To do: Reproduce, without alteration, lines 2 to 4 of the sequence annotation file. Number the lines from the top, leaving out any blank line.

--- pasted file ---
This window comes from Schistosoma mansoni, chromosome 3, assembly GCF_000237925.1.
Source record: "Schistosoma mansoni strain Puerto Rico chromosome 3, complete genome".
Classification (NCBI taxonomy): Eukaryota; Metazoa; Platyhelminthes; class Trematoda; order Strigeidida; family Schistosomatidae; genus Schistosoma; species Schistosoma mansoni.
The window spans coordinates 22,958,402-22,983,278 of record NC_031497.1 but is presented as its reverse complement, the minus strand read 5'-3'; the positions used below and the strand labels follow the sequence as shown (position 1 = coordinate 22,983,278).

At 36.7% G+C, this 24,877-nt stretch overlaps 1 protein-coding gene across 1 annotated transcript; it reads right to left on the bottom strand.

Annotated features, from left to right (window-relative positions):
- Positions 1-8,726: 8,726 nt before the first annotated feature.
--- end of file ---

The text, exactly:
Source record: "Schistosoma mansoni strain Puerto Rico chromosome 3, complete genome".
Classification (NCBI taxonomy): Eukaryota; Metazoa; Platyhelminthes; class Trematoda; order Strigeidida; family Schistosomatidae; genus Schistosoma; species Schistosoma mansoni.
The window spans coordinates 22,958,402-22,983,278 of record NC_031497.1 but is presented as its reverse complement, the minus strand read 5'-3'; the positions used below and the strand labels follow the sequence as shown (position 1 = coordinate 22,983,278).